Very influential in establishing
the State Board of Forestry.
1914 and on
Secures passage of successive pieces of legislation to finance general transportation improvements to benefit farming and rural communities based on dedicated user fees deposited in highway, waterways and airport trust funds.
Secures passage of federal legislation to assist struggling farmers by strengthening their property rights and bargaining position including: the Federal Farm Loan Act (1916), the Packers and Stockyards Act (1921), Capper-Volstead Act (1922), the Grain Futures Act (1922), Farm Credit Act (1933), Produce Agency Act (1927), Perishable Agricultural Commodities Act (1930), Agricultural Marketing Agreements act (1937), Pure Seed Act (1939), and the Livestock Theft Act (1941).
Supported the graduated income
Exhibited at the Pacific International
Livestock Show and State Fair.
Used the Referendum to have the
people vote on laws enacted by the
Initiated a Constitutional Amendment to allow Public Utility Districts.
Backed creation of the State Department of Agriculture.
Lead defeat of the sales tax, the first
of nine times.
1947 and on
Steadfastly supported national farm legislation as well as multilateral trade negotiations and food aid programs to open foreign markets to U.S. farmers. Advised Congress and supported every periodic re-authorization of national farm legislation, known as the “Farm Bill.” Gave counsel and support to every U.S. President on international discussions leading to multilateral trade agreements and international food aid programs such as the General Agreement on Tariffs and Trade, the World Trade Organization, Food for Peace, the Caribbean Basin Initiative, North American Free Trade Agreement, and the Central American Free Trade Agreement.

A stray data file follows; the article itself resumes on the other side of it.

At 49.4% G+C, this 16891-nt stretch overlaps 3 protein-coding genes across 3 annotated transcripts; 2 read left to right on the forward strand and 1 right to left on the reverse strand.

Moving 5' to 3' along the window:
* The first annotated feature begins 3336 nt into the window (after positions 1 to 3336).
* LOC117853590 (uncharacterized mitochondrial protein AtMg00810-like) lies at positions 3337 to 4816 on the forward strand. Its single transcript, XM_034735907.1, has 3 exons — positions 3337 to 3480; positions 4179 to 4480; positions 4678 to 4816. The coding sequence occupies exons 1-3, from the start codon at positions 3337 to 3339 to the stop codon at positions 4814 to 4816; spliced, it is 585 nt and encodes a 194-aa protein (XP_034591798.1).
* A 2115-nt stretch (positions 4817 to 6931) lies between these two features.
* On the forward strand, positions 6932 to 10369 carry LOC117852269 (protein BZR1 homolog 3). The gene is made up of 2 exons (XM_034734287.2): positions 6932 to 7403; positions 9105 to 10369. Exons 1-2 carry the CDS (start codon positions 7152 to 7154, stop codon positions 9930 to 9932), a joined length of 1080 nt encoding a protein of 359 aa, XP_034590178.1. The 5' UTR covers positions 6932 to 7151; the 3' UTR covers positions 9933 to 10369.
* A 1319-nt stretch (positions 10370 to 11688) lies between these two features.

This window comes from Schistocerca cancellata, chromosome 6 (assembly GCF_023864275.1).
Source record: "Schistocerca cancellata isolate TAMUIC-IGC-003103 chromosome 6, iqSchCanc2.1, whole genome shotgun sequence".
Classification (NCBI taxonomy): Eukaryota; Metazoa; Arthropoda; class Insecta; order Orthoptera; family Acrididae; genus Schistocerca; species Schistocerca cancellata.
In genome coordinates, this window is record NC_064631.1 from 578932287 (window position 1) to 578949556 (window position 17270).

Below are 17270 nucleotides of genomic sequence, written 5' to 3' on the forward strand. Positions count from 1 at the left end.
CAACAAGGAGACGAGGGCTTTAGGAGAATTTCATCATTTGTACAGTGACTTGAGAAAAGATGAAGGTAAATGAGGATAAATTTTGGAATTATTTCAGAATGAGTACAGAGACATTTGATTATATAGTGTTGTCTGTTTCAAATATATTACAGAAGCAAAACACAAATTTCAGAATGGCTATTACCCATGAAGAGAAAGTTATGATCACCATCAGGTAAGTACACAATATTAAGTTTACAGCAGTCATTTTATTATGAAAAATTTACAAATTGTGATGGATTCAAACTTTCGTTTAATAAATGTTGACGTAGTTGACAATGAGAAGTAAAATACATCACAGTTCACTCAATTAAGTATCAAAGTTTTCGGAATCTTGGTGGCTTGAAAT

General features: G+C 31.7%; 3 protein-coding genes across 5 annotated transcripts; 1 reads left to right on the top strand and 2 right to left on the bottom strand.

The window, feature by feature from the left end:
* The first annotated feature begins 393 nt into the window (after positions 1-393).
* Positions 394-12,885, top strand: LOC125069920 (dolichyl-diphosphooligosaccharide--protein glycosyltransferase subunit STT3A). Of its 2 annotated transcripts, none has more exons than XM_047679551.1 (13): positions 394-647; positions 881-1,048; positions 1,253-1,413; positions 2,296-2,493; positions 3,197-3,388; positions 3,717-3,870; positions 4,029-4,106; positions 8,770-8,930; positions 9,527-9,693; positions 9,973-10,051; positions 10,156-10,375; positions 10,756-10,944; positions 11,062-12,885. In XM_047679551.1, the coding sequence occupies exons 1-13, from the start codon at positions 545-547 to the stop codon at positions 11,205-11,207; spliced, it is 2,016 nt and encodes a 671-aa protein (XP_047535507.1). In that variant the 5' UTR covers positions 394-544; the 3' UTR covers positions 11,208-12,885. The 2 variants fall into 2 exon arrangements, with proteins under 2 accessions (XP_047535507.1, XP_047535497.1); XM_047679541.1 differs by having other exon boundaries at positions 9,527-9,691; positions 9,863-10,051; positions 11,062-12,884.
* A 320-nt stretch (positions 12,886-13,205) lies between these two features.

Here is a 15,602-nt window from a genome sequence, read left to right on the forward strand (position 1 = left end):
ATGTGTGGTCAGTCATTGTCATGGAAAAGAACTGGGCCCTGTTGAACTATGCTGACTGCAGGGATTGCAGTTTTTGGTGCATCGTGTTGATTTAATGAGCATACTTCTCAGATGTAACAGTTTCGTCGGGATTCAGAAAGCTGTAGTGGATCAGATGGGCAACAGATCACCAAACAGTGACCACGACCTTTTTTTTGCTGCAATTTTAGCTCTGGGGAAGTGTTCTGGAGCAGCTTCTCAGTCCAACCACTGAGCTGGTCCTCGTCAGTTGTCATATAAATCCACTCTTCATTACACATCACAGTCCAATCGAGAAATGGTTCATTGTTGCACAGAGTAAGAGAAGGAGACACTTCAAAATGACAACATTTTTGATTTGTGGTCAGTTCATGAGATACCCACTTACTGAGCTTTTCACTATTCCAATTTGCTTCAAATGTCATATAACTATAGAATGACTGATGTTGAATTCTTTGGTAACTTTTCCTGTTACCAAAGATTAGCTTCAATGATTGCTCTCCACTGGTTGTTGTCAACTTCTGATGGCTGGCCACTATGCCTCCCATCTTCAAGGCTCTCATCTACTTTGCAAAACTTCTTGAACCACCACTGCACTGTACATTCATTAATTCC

Oregon Granges won top awards in the national Community Service contest sponsored by Sears–Roebuck.
Moved a log cabin to the State Fairgrounds for Oregon’s Centennial to show how pioneer farmers lived and worked; it became one of the most popular exhibits.
National Grange participates in agriculture development programs for the U.S. Peace Corps.
Oliver H. Kelley Homestead (farm), in Minnesota, designated a National Monument on July 19 for its role in agrarian activism.
National Grange developed the feed grains provisions incorporated in the Food and Agriculture Act of 1965.
Grange Centennial. Grange Motorcade Caravan travels from Washington DC, to Gettysburg, for centennial ceremony, to Syracuse for 101st Centennial Convention. USPS issues centennial 5-cent stamp in honor.
Oregon State Grange adopts resolution to mandate a newborn hearing screening test, which becomes law in 2015.
Oregon Granges pass resolution advocating for improved rural broadband services. National Grange advocates for same, and in January 2022, FCC announces $1.2 billion Rural Digital Opportunity Fund.
National Grange advocates for postal reform, resulting in HR 3076 in 2021-22 Congress. “The United States Postal Service is a vital service for rural America,” (National Grange President Betsy sic.) Huber said. “In areas lacking access to broadband, the postal service is an essential lifeline. Rural America also depends on the USPS for the delivery of life-saving medicines, bills and checks, ballots, and even time-sensitive farming essentials like baby chicks and other plants.”